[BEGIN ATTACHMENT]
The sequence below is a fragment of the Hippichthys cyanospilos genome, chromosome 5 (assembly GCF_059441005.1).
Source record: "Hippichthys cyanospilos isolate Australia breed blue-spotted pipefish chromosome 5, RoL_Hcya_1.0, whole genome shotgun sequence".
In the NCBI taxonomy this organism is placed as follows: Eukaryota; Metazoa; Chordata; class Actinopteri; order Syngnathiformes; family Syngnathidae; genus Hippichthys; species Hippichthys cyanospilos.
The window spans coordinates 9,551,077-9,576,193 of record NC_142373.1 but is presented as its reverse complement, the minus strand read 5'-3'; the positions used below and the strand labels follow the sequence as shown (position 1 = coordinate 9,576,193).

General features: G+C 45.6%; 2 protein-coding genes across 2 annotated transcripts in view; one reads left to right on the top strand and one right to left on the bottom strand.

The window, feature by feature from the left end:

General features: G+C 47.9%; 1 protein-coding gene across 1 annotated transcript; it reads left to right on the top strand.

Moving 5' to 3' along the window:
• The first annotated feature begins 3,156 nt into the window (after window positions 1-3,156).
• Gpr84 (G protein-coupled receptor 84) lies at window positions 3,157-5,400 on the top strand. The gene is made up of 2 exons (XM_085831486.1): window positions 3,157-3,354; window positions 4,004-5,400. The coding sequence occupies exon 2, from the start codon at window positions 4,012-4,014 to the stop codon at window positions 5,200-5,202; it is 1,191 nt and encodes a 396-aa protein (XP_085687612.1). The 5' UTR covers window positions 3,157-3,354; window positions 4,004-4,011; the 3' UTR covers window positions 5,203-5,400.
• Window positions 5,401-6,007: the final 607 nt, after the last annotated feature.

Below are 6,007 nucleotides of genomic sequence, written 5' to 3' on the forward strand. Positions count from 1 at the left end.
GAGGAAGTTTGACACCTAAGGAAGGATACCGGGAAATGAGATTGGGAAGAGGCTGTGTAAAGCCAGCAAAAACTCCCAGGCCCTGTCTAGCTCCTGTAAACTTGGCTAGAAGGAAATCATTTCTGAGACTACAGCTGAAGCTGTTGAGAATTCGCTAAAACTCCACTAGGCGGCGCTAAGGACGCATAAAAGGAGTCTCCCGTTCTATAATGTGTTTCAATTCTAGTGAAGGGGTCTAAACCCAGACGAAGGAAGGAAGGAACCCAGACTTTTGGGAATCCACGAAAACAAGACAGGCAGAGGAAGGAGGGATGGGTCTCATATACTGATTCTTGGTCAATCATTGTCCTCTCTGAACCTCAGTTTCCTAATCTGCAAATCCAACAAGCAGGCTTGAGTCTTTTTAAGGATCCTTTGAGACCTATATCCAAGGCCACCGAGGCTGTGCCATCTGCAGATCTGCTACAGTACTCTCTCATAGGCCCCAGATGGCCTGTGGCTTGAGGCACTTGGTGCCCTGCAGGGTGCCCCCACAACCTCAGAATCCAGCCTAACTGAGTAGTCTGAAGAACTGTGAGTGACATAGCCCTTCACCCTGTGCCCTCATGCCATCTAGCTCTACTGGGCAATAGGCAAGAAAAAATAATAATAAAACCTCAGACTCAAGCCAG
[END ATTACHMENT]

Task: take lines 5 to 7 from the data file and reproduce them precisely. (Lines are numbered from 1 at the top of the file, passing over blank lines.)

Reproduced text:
General features: G+C 45.6%; 2 protein-coding genes across 2 annotated transcripts in view; one reads left to right on the top strand and one right to left on the bottom strand.

The window, feature by feature from the left end:

General features: G+C 47.9%; 1 protein-coding gene across 1 annotated transcript; it reads left to right on the top strand.